Reputations can be damaged quicker and more extensively than ever before, so companies must manage the risks and have the right insurance cover in case their reputation does take a hit.
The answer is 64. It’s not the meaning of “life, the universe and everything” author Douglas Adams famously posited on the number 42, but it is a key figure for business. According to Reputation Institute, it’s the measure of an average company’s reputation.
The research and advisory firm says there is a strong correlation between this and consumers’ willingness to buy from a business.
“In today’s world, where products are becoming a commodity, it is more about who you are as a company than what you sell,” says Kasper Ulf Nielsen, Executive Partner at Reputation Institute.
The Institute goes further though and argues that reputations can be measured using the RepTrak® framework. It does so on a scale of 0 to 100. A score of 40 or below is considered weak, above 80 is excellent and 64 is the global average.
Reputations at risk
While they might not have given it a number, most companies acknowledge the importance of reputation.
The best-known corporate scandals inevitably involve high-street brands, but smaller mid-market businesses are equally at risk – if not more so, says Edel Ryan, Partner at JLT Specialty.
“If you have several thousand customers, it takes something big for a significant percentage to take umbrage. For a mid-market business selling B2B, one client could be worth 10 per cent of their revenue.”
The impact of social media on reputation
In the consumer space, meanwhile, smaller businesses are often more likely to trade on ethics, environmental credentials or health.
That’s the case in food production where Fairtrade, organic produce and health food markets support thriving niche players.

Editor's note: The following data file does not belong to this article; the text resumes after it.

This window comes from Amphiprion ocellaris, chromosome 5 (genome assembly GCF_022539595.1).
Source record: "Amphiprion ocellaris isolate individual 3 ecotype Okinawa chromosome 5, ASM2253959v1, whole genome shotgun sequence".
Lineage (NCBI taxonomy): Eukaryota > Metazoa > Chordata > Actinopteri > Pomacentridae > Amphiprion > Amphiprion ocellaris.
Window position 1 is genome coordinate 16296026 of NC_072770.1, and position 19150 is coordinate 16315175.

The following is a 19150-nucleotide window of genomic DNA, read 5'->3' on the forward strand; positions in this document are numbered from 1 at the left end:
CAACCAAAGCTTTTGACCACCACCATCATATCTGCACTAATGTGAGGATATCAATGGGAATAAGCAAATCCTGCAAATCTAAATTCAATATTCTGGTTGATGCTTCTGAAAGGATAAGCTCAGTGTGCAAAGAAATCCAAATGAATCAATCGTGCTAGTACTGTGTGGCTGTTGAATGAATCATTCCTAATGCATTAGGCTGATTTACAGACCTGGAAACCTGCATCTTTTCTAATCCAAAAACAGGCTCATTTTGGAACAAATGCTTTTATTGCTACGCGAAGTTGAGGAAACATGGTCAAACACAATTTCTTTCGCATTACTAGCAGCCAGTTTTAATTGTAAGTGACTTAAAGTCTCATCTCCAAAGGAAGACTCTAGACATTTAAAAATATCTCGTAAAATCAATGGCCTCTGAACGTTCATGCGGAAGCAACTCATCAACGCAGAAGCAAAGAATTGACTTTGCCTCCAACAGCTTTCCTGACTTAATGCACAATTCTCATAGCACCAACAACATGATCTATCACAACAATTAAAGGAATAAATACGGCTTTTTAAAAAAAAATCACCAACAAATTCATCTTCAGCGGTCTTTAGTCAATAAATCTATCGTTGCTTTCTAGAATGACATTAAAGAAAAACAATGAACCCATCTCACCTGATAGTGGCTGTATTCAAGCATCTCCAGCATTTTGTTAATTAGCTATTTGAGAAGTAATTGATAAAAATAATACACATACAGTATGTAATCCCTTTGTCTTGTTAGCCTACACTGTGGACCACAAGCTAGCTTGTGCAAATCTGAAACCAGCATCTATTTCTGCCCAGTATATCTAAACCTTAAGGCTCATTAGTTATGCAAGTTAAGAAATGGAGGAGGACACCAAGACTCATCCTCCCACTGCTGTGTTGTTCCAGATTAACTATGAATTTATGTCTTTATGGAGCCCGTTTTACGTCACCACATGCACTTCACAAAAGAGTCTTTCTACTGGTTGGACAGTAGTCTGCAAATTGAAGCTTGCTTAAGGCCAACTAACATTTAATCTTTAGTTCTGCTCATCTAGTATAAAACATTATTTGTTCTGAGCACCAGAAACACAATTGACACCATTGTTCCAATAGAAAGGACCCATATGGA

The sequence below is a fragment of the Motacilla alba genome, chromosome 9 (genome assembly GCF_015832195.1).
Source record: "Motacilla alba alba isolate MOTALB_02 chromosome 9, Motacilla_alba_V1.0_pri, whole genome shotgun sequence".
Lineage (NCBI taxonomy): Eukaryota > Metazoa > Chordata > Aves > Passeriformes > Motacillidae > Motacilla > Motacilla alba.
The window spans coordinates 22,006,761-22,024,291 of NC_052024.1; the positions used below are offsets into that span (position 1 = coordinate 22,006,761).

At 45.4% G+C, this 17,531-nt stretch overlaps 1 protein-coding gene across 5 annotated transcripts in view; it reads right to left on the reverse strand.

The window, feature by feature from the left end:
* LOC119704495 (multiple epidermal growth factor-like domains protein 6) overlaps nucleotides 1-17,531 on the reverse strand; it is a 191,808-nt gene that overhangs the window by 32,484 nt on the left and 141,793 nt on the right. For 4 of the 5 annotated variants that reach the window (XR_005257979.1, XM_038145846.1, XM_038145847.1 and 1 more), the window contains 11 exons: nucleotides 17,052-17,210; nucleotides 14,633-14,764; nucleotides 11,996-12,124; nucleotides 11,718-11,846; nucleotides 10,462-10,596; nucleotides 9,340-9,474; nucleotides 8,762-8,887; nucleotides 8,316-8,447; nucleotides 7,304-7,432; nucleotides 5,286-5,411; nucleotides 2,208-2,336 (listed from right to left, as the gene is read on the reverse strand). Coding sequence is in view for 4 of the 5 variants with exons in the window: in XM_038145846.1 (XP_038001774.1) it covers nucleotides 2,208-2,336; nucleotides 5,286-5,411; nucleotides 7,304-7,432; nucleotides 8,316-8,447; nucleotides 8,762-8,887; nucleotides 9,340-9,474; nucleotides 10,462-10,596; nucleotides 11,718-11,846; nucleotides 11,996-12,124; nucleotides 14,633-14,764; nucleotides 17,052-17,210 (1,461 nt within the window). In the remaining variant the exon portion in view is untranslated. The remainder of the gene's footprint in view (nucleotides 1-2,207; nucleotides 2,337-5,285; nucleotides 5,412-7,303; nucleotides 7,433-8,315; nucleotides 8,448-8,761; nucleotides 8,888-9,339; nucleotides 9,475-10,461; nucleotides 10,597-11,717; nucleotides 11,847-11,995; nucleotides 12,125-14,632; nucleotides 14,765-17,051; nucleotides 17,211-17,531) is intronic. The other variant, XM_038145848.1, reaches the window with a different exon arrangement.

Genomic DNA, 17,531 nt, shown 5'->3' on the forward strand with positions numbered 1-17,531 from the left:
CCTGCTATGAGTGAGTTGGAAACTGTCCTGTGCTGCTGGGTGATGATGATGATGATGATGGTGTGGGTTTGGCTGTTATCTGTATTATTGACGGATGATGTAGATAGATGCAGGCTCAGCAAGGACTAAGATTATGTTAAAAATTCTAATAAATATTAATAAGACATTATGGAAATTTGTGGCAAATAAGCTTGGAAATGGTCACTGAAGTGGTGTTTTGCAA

“It’s one way you can differentiate yourself from the Nestlés or Unilevers,” says Simon Lusher, Head of Food & Agri at JLT Specialty. “People are willing to pay a premium for something they see as healthy or equitably sourced.
”That can quickly change if something undermines it though – particularly with social media. In the time it takes to read this sentence, 50,000 tweets have been sent out.
“If someone starts tweeting about slave labour or workers paid below the minimum wage, it can quickly become a crisis,” says Lusher.
RepTrak® perceptions about companies’ ability to deliver in seven key dimensions
Built on reputation
This gets to the heart of which risks most impact reputation, says Nielsen: protecting reputation means first recognising the factors that it is built on.
His organisation identifies seven areas (see RepTrak® model). These include product quality and value, but also factors like corporate citizenship and workplace conditions and leadership.
Anything that casts doubt on a major contributor to reputation will carry the risk of a big impact to the business.
There are some common factors: senior executives represent the public face of a business, and can therefore have a strong influence on its identity.
“Reputation is a matter of trust so, if senior executives are found to be cheating on taxes or engaging in other unethical behaviour, it’s often a major risk to the business,” says Nielsen.
However, the precise contribution each factor makes to reputation will vary for each business.
For food production, where quality and safety are prerequisites, contamination is a major risk.
Particularly for those trading in ethical niches, meanwhile, the key danger may be the discovery of abuses within the supply chain.